Lourdes Fañanás, another Cibersam researcher, goes into more detail about this latter aspect of the platform. “Neurodevelopment is as if we were constructing a very complicated building and the general plans were written in our genes. It’s the same for all human beings. The way that this building is constructed is going to depend on other elements: who is making the building, whether it rains during construction, the temperature, whether or not someone makes a little mistake… Genes dictate the epigenetic development of a highly complex organ, but the environment is essential for proper construction.”
Crespo-Facorro explains that all of the research carried out by the group until now has had a response in scientific circles and in conventional media, “but not among teenagers, who are going through a critical period, when mental illness begins,” he explains. “We have to work with them for prevention and prediction. What reaches them is distorted information. On social media, anyone could be talking about suicide. We’re interested in youngsters gaining an awareness with accurate and approved information.”
“We are also fighting against stigma and taboos,” he adds. “We want people to know what mental illness is, the fact that we need to help, that sufferers should not be left out or isolated.”
Celia L., another 22-year-old who goes to university with Lucía, says she did not like going back to in-person classes after the pandemic. She gets top grades but lacks the social skills to deal with her peers. It all started at school. “What I liked the least about it was recess, unlike all the other kids,” she admits. Celia does not want professional help. “It’s just the way I am,” she says.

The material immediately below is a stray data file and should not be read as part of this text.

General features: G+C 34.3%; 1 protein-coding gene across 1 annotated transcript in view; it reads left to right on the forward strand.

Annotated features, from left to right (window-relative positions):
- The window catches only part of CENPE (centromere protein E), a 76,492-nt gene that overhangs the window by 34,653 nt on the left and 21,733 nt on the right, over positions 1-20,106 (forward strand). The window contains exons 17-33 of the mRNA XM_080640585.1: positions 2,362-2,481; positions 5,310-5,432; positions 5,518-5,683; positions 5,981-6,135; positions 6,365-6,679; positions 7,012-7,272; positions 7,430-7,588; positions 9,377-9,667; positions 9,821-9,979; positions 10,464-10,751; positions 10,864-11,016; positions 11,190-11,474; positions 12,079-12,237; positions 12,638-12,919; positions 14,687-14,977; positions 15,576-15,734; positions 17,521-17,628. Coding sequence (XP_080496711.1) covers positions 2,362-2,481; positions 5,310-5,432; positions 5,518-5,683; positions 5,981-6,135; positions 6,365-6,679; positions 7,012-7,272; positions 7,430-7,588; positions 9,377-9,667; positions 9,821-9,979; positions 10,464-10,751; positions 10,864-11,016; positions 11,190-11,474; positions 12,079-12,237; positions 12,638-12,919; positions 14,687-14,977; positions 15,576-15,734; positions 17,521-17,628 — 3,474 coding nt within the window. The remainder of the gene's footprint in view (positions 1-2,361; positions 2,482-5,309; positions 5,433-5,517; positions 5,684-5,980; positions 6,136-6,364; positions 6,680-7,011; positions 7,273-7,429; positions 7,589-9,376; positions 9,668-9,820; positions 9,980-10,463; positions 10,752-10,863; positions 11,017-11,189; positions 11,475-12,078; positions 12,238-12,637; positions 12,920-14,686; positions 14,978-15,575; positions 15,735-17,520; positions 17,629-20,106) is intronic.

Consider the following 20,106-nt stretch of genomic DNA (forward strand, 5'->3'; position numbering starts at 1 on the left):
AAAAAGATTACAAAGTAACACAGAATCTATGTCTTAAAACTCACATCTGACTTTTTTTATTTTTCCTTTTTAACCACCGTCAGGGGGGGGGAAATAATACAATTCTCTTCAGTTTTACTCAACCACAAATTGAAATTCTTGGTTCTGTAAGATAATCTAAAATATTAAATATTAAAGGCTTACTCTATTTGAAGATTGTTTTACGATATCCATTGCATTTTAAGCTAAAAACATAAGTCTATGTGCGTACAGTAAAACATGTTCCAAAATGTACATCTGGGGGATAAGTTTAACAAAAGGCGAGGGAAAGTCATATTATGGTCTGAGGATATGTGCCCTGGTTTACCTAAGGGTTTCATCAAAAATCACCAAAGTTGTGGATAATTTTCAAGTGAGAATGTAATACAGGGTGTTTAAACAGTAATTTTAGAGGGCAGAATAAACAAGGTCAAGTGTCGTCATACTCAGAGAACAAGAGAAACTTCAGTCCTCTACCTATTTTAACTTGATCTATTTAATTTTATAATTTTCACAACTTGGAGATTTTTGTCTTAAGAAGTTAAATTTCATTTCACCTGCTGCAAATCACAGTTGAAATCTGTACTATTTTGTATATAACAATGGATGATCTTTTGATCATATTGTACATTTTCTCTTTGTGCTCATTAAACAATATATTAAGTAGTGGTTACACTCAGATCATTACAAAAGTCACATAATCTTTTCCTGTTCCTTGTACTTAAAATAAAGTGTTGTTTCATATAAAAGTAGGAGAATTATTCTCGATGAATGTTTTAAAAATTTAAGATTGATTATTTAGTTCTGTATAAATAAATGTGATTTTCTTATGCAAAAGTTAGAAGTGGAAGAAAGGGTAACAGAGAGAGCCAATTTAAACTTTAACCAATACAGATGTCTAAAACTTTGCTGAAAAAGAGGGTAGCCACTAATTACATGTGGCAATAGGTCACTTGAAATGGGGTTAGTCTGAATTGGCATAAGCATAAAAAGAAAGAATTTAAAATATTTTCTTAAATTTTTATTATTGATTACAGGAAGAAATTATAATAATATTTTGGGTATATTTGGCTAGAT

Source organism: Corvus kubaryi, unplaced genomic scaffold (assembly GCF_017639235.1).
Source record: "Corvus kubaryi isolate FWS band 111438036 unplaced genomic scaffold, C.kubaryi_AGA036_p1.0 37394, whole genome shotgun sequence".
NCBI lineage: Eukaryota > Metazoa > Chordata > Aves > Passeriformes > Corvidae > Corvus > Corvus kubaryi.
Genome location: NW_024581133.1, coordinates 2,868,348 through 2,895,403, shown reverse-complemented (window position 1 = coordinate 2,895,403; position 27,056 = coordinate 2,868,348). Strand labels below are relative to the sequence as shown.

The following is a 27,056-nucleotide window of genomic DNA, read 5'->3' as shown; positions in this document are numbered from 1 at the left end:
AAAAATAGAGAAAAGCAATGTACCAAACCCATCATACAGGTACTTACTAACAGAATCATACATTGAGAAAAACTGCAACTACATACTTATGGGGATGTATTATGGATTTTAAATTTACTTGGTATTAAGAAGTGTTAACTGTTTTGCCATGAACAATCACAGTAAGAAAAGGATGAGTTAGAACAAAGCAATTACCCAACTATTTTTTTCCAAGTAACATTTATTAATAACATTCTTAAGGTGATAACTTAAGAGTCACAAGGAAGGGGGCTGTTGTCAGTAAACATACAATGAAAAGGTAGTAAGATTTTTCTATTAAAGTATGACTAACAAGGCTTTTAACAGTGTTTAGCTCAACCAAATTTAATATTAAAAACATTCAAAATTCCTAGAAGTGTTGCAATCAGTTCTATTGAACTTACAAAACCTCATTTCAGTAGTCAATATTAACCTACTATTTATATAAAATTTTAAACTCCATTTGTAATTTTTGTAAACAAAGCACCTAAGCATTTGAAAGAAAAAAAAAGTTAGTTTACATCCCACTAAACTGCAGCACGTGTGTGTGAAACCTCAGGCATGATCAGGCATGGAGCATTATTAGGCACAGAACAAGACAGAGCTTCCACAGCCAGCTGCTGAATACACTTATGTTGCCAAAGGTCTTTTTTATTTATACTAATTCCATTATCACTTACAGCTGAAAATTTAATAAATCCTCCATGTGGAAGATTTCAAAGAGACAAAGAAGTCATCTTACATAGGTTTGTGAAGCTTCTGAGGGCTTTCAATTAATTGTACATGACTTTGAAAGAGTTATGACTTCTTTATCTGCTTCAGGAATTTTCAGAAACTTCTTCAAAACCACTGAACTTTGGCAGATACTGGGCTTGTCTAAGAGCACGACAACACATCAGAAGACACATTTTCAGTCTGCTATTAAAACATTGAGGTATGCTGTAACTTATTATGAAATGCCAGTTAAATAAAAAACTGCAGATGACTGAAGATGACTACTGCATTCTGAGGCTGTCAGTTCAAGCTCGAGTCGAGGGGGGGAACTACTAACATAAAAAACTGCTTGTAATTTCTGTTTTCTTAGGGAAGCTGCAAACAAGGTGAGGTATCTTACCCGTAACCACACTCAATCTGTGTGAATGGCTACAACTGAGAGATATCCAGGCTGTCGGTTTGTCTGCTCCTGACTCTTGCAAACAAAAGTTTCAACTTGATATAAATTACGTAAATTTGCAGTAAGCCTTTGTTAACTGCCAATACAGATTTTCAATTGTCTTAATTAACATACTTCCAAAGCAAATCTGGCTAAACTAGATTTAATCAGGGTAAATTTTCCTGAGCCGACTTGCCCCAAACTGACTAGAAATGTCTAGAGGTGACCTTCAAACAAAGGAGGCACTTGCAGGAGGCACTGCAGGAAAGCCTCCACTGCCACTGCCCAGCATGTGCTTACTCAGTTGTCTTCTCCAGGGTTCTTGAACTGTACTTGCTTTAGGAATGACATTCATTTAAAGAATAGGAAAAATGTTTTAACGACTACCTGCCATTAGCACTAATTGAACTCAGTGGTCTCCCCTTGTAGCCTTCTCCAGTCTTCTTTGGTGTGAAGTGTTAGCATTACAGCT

We want people to know what mental illness is, the fact that we need to help, that sufferers should not be left out or isolatedBenedicto Crespo-Facorro, psychiatry professor at Seville University
According to Crespo-Facorro, “certain conditions go untreated because people put up with them or say, ‘This is what I have to deal with.’ There are patients who come with serious symptoms who have just been there, in silence, outside the circuit.”
The social media initiative is also seeking to encourage people to speak more about mental health, to lose their fear. “Not long ago,” the researcher continues, “people used to say ‘I don’t need a psychiatrist, I’m not crazy.’ But it is not just these serious mental health cases that can be improved, but also, let’s say, intermediate pathologies, if there is a good initial orientation. The sooner the better, because these things are more difficult to treat the later they are caught.”
The essential element of the platform is its scientific backing. Cibersam is made up of 25 research groups from eight different Spanish regions. The aim of this is to distance the platform from applications with no scientific rigor that are trying to take advantage of the growing concerns over mental health.
Mentescopia is trying to differentiate itself from such apps, not just thanks to its scientific backing in all aspects, but also because its objective is not to intervene, but rather to inform and to train. “We don’t want to go down the path of self-help, advice or orientation, but rather to supply all of the information,” Crespo-Facorro explains. “It’s a debate that we have had, but our idea is to focus on the most rigorous part scientifically speaking, for it to have credibility for youngsters and for it to reach them.”